The relationship between Mathematics and Physics is one of great intimacy. Newton created and developed calculus to describe physical phenomena. Einstein used Riemannian geometry to formulate its gravitational theory of general relativity In fact, for a long time in the history of science, there was very little distinction between Mathematics and Physics. In the modern era, the two fields have evolved separately, but continue to be very closely connected.
On the one hand, Mathematics is an essential tool for Physics. It is the language that we use to formulate physical models. From calculus to algebra, geometry to group theory, mathematics is fundamental to theoretical and experimental physics.
On the other hand, Physics is a fantastic source of insight in Mathematics. Not only are mathematical structures often developed for the needs of physics, but modern theoretical physics has also been the origin of profound new developments in pure mathematics itself. The synergy between the two fields is remarkable.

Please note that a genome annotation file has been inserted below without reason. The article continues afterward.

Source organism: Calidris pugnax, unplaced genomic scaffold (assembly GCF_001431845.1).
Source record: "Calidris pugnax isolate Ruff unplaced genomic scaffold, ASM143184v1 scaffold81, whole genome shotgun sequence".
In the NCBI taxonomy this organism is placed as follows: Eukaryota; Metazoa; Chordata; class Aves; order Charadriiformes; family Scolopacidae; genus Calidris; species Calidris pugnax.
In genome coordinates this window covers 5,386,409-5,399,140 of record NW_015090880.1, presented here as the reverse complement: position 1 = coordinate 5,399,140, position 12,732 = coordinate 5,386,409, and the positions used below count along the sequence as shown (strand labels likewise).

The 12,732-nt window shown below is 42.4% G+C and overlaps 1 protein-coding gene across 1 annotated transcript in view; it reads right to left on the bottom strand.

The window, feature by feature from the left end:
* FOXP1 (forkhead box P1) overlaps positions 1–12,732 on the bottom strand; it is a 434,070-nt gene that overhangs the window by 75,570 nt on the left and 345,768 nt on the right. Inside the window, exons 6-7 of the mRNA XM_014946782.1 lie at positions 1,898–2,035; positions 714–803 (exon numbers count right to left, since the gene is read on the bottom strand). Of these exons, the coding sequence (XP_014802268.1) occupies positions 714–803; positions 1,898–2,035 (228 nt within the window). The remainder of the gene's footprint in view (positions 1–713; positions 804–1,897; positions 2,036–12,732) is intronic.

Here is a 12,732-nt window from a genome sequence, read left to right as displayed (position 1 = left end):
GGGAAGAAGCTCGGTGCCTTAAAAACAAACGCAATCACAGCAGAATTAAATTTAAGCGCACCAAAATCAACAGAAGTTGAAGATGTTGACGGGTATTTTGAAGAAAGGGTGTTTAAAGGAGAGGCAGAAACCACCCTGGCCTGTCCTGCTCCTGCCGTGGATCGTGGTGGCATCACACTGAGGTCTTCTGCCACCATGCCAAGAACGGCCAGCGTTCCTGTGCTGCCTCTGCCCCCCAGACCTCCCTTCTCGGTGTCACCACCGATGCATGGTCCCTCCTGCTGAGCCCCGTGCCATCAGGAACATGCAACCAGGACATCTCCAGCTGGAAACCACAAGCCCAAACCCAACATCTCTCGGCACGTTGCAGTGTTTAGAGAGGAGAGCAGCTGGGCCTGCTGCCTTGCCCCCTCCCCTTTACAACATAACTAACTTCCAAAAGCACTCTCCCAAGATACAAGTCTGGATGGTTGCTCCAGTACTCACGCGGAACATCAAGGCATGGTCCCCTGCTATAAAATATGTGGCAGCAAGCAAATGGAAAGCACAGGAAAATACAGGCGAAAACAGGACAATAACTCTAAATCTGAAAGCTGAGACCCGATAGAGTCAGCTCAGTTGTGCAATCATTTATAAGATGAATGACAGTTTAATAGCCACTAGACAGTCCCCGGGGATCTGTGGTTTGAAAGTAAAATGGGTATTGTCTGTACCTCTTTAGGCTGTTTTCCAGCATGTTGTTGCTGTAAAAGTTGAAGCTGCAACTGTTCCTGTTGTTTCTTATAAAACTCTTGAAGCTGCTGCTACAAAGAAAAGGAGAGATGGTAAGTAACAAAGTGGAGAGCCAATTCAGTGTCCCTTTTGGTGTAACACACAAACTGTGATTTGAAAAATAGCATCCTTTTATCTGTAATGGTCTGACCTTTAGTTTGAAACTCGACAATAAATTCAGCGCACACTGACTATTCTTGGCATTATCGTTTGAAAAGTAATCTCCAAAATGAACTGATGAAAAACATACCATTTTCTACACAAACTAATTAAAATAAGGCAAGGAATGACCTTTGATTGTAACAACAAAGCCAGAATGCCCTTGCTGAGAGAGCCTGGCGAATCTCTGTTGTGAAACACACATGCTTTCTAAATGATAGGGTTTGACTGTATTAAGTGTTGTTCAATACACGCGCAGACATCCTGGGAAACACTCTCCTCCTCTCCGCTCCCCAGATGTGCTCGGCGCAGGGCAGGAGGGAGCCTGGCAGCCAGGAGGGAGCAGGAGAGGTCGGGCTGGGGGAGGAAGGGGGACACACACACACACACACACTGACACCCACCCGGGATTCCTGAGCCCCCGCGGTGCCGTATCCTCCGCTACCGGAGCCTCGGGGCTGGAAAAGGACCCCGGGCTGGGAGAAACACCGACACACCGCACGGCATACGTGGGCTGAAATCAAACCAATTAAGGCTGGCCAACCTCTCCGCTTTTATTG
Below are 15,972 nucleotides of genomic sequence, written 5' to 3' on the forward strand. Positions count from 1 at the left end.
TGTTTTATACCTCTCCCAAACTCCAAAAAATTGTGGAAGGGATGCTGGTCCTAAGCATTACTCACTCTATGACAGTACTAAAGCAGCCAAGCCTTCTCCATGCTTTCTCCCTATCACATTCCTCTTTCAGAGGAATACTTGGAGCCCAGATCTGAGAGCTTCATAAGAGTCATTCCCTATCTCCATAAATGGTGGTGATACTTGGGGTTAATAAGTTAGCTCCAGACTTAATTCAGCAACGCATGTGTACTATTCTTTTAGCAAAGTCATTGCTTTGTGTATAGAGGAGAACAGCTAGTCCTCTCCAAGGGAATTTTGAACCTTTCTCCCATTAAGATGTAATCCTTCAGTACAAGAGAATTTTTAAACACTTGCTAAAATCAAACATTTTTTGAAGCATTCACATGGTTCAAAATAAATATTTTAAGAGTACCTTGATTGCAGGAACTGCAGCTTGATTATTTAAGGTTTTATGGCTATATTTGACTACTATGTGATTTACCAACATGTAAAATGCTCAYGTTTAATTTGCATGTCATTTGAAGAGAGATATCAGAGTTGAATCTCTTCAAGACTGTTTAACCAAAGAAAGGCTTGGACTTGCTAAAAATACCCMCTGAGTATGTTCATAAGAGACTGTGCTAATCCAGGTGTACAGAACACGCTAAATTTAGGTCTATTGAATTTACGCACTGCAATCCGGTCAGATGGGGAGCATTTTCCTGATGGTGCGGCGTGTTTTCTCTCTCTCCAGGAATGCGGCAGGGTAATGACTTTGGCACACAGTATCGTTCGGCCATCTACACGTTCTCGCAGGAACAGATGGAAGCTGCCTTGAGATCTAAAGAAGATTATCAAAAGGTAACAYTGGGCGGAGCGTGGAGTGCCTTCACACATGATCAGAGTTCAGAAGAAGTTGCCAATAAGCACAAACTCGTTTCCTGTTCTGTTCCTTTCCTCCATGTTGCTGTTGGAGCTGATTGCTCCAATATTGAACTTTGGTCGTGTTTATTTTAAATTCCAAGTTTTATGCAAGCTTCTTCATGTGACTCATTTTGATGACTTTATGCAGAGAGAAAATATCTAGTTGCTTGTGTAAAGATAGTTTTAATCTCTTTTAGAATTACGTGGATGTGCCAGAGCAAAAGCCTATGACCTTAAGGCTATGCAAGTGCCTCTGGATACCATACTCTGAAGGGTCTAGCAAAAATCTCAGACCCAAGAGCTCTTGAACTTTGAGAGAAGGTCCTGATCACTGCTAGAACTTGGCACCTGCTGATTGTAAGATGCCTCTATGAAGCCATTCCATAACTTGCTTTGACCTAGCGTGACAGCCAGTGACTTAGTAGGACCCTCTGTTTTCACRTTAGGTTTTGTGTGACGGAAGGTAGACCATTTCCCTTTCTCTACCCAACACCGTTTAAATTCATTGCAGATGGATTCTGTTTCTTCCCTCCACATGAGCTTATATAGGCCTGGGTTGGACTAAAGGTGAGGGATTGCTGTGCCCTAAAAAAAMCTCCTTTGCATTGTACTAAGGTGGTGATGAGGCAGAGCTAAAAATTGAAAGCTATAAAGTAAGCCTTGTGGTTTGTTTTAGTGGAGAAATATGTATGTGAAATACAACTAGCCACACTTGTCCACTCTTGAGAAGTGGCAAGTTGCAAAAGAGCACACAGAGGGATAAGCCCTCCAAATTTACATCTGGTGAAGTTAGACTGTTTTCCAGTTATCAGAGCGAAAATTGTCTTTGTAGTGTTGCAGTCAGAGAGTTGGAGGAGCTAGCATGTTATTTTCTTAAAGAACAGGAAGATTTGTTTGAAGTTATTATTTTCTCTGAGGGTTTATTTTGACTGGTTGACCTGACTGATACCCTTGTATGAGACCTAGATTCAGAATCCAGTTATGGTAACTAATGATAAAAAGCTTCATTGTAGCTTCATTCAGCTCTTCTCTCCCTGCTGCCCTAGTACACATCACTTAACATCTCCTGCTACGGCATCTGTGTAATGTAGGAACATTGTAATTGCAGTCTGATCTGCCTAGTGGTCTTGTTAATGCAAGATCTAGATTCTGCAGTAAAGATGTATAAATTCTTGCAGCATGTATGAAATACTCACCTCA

In the Mathematical Physics program, you will cover topics such as:
- how to describe and analyze physical systems mathematically,
- classical mechanics,
- quantum mechanics,
- and more.
The program will introduce you to a wide variety of physical models and the beautiful mathematics underlying them.
Employment for Mathematical Physicians
Graduates of the Mathematical Physics program are well suited to postgraduate studies in Mathematics, Applied Mathematics, Physics, and Engineering. Many establish careers in research, taking up academic positions in universities, colleges and research institutes.
However, an increasing number of graduates branch out into the commercial sectors, working in areas such as computing, financial/market analysis, medical physics and imaging, data analysis, and more. The ability to formulate and solve problems that is developed in the Mathematical Physics program is highly sought-after in the private sector. The possibilities are endless.
Degree Options for Mathematical Physics
Honors in Mathematical Physics (Calendar section 194.15.7)
- This program is administered by the Department of Physics and perfectly blends physics and mathematics curricula for those students interested in exploring both exciting avenues of science.